From a friendship with Murfreesboro’s Dr. J. Lee Owen and his wife, Sophia, MTSU’s Susan Lyons learned about the Owens’ collection of celebrated author Eudora Welty’s works that has led to it being placed on campus for a 30-day exhibit.
“Eudora Welty: Her Life and Legacy,” a special exhibition of rare materials from J. Lee Owen’s Welty collection, will be on display from 8:30 a.m. to 4:30 p.m. Monday through Friday from April 4 to May 4 in Special Collections, Room 444, in and the James E. Walker Library.
The exhibit is free and open to the public. To find the library and nearby parking, visit http://tinyurl.com/MTSUParkingMap. To learn about visitor parking regulations, including free parking, purchasing a one-day parking permit and more, visit http://www.mtsu.edu/parking/visitors.php.
Welty (1909-2001), a short story writer and novelist who lived her entire life in Jackson, Mississippi, wrote about the American South. Her works included “The Optimist’s Daughter,” published in 1972 and earning a Pulitzer Prize in 1973.
After college, she worked in radio, wrote society columns for the Memphis Commercial Appeal and took photographs as a junior publicity agent for the Works Progress Administration that were exhibited in New York, but not published at her request. Her first publication was a short story, “Death of a Traveling Salesman,” the first of many writings.
An opening event for the MTSU exhibit will celebrate the arrival of the collection of virtually all first editions and be held from 2 to 3:30 p.m.Tuesday, April 4, in library Room 462. A reception will follow in Special Collections.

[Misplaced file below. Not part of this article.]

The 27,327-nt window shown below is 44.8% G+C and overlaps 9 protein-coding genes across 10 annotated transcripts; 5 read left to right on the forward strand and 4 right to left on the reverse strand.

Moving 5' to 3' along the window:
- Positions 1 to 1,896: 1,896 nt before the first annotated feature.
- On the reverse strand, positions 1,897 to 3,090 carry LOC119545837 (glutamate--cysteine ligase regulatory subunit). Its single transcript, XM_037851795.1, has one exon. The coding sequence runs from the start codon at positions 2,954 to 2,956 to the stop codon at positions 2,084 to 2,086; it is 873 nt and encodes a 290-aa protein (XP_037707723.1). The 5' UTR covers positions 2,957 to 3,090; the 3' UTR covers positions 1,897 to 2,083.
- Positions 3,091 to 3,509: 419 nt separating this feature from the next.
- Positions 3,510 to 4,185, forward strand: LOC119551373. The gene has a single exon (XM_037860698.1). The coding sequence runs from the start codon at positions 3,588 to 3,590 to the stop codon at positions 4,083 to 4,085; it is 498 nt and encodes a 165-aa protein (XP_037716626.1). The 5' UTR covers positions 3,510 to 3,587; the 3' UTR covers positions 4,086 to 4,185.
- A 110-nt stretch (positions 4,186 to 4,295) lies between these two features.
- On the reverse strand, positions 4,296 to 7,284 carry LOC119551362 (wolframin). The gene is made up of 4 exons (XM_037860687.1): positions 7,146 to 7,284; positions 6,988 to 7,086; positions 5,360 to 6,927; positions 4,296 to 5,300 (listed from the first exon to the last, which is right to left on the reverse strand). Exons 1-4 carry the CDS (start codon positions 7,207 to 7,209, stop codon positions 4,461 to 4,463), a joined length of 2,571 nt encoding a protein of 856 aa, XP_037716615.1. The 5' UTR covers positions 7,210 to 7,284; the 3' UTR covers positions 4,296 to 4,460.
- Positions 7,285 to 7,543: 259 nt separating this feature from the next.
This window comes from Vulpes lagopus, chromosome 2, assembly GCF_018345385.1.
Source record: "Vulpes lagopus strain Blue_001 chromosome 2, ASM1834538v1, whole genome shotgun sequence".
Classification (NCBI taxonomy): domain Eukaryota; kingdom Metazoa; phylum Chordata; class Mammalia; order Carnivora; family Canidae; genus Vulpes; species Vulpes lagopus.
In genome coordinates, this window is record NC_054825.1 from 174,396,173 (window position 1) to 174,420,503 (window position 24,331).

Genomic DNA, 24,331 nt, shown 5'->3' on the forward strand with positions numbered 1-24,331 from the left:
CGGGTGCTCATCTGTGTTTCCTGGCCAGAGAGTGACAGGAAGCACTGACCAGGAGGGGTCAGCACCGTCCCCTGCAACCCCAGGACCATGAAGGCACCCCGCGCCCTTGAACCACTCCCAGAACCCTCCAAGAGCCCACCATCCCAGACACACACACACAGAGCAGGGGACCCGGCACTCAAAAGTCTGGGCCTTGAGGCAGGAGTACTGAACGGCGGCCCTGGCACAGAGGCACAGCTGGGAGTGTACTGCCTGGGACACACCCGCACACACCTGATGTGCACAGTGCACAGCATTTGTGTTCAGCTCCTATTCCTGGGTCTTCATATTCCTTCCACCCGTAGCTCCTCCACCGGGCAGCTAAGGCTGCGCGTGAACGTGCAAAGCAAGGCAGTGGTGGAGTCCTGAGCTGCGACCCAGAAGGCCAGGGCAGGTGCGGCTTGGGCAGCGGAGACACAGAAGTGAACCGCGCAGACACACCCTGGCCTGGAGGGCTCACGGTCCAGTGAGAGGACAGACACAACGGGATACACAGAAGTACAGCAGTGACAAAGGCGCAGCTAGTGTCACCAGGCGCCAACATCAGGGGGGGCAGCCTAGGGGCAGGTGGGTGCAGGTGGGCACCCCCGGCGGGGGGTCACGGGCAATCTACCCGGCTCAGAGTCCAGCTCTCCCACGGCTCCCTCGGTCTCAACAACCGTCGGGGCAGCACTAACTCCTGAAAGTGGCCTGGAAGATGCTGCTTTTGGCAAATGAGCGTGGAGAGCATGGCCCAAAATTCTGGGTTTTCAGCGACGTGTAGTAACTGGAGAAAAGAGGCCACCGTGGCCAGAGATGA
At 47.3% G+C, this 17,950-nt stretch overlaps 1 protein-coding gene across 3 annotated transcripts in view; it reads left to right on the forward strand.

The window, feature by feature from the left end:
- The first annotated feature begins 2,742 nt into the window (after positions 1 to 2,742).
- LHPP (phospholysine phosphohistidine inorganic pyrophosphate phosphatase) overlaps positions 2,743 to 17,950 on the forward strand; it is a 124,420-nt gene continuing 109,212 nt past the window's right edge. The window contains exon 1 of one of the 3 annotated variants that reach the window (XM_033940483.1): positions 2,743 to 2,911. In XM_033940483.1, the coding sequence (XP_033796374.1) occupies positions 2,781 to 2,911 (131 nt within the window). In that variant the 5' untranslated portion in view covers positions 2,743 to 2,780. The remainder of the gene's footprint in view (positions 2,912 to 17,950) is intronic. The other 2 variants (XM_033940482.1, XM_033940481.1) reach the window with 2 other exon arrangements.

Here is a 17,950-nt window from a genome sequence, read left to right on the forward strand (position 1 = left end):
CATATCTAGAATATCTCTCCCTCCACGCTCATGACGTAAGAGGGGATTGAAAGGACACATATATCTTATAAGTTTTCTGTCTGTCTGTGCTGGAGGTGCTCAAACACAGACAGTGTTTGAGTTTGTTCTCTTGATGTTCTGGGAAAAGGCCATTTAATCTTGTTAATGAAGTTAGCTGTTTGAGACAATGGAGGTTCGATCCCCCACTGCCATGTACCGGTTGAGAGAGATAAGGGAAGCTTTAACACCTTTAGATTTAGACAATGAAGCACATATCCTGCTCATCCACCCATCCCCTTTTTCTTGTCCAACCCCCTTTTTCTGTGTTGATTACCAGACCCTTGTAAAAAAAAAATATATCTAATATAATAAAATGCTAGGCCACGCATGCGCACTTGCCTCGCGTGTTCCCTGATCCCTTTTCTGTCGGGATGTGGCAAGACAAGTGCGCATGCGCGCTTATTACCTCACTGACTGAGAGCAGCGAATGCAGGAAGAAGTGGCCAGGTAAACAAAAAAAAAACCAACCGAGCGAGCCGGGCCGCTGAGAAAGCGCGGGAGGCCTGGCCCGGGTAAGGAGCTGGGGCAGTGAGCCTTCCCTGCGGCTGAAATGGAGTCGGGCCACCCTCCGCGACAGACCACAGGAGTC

Following remarks by library Dean Bonnie Allen, University Honors College associate dean Philip Phillips will introduce J. Lee Owen, who will present “On Collecting Welty,” and Michael Kreyling, professor emeritus of English at Vanderbilt University, an authority on Welty’s life and works, who will present “Eudora Welty’s Literary Career.”
“Eudora Welty is recognized as one of the great southern authors and one of the most significant writers of the 20th century,” said Phillips. He recently went to Jackson with Megan Donelson, a doctoral English student from Wooster, Ohio, and co-curator with Phillips, and Lyons, the Honors College’s special events coordinator, to visit the archives, secure photographs and gain additional background for the MTSU exhibit.
“She is best known for her short stories (small town Mississippi) and her novels, including ‘The Optimist’s Daughter,’ a semi-autobiographical work,” he added.
Phillips said the MTSU exhibit “aims to showcase the variety of other work, which also includes original photographs and provides an overview of her life and influences.”
Donelson, who has studied museum exhibit design as an MTSU graduate student, calls it “a really impressive collection — that expresses Welty was not just a great writer, but that she had deep, loyal friendships and a great sense of humor.”
Lyons has known the Owens for two years, meeting them through a monthly technology program Honors College students voluntarily attend.
“Dr. Owen shared with me about his Eudora Welty collection and introduced me to her stories,” Lyons said. “I knew the collection was special, so I shared about it with Drs. Phillips and (John) Vile.” She eventually introduced Owen to Phillips and Vile, the Honors College dean.
- Lee Owen was a pediatrician in Jackson, Mississippi, for 50 years before he and his wife moved to Murfreesboro.
The exhibit is sponsored by the College of Liberal Arts, Department of English, Honors College and Walker Library.
It is in partnership with Eudora Welty LLC and the Mississippi Department of Archives and History.